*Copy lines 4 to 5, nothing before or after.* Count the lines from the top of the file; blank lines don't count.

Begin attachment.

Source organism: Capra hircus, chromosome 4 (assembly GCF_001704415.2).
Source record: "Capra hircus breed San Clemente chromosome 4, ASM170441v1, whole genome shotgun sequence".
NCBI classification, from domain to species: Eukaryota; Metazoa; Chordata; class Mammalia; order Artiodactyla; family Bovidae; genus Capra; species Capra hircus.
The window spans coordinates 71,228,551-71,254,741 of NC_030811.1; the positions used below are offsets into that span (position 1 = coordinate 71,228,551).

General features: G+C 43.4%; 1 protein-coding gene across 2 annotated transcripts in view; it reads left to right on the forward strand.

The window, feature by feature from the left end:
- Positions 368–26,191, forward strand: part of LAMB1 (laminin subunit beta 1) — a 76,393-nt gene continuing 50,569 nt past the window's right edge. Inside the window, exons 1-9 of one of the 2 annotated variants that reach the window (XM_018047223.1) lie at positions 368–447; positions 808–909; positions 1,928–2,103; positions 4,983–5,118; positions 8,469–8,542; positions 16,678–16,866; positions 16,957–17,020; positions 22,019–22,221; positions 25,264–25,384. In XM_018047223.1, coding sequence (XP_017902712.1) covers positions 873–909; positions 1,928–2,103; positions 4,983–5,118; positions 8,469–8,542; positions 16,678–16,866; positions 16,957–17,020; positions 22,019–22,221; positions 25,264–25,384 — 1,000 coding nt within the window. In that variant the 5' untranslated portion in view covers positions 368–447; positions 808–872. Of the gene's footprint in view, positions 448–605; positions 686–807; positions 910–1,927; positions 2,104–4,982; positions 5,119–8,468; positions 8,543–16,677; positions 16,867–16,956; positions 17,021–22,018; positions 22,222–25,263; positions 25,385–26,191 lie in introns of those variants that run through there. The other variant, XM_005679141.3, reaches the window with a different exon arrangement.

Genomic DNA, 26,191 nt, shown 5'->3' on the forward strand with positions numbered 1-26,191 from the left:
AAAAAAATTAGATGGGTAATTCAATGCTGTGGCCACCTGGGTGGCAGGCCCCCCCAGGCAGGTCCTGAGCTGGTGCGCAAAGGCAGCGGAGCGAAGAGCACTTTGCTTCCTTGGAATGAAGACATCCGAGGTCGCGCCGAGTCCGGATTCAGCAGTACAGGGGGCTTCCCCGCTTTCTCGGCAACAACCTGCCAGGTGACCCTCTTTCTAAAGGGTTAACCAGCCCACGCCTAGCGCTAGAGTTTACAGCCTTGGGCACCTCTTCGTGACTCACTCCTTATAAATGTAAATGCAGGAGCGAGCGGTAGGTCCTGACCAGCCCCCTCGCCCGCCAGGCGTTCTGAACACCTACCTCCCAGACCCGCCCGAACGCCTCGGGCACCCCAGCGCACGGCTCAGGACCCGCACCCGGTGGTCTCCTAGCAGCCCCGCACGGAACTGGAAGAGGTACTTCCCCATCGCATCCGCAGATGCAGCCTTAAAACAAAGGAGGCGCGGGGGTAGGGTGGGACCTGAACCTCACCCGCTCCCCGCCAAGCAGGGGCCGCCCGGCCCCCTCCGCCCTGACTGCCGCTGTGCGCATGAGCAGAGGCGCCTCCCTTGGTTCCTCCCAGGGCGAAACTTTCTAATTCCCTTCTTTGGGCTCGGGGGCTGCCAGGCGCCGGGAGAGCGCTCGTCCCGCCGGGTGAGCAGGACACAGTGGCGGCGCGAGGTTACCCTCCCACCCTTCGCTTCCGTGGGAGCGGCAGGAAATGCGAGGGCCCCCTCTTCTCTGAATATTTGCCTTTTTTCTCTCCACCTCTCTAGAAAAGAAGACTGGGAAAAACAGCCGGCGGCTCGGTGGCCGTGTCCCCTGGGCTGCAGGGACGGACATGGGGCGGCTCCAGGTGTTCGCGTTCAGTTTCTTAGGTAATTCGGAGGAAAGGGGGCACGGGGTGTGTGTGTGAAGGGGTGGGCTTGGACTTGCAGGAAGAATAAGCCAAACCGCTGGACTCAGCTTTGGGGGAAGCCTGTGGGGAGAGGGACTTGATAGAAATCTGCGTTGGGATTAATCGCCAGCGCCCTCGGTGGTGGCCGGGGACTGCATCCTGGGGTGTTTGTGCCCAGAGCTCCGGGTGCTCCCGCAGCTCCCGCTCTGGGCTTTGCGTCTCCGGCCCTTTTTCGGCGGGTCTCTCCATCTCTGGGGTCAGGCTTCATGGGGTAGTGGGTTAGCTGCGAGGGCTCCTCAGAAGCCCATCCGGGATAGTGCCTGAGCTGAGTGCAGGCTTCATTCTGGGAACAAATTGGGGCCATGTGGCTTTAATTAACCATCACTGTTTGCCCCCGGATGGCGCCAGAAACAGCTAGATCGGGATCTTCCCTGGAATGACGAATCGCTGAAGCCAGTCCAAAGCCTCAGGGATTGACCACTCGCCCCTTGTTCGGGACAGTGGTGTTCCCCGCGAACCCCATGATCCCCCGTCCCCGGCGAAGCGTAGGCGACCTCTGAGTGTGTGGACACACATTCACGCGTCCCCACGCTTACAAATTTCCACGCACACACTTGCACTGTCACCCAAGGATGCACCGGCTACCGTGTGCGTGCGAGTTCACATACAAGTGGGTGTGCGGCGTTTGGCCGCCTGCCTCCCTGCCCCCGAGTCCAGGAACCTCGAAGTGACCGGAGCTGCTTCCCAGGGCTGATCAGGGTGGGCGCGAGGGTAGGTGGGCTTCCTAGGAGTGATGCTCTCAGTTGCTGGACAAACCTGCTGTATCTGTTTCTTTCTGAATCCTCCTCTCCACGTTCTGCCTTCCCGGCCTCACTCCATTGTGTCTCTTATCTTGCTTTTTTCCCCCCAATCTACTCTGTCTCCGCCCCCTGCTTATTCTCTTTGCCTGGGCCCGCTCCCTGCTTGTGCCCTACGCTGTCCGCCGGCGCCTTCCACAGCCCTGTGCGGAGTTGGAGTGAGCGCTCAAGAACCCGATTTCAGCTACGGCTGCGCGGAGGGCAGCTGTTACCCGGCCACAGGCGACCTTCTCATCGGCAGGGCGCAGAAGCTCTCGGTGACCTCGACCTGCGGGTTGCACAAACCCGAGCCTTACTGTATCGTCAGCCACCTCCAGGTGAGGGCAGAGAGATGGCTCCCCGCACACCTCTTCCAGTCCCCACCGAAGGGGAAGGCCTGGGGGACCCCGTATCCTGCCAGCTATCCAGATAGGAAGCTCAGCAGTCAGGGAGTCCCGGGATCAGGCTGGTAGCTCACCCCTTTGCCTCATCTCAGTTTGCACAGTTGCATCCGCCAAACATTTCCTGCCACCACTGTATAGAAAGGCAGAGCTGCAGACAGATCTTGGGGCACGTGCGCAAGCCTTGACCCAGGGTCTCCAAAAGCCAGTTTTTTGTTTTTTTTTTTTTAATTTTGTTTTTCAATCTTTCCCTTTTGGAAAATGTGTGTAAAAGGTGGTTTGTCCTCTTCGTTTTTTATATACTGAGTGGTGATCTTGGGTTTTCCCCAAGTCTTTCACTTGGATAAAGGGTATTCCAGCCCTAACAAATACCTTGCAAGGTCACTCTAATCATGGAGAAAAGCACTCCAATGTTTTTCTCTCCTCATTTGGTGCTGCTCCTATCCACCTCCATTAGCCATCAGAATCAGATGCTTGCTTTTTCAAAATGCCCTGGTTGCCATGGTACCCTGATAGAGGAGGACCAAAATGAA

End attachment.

The window spans coordinates 71,228,551-71,254,741 of NC_030811.1; the positions used below are offsets into that span (position 1 = coordinate 71,228,551).

General features: G+C 43.4%; 1 protein-coding gene across 2 annotated transcripts in view; it reads left to right on the forward strand.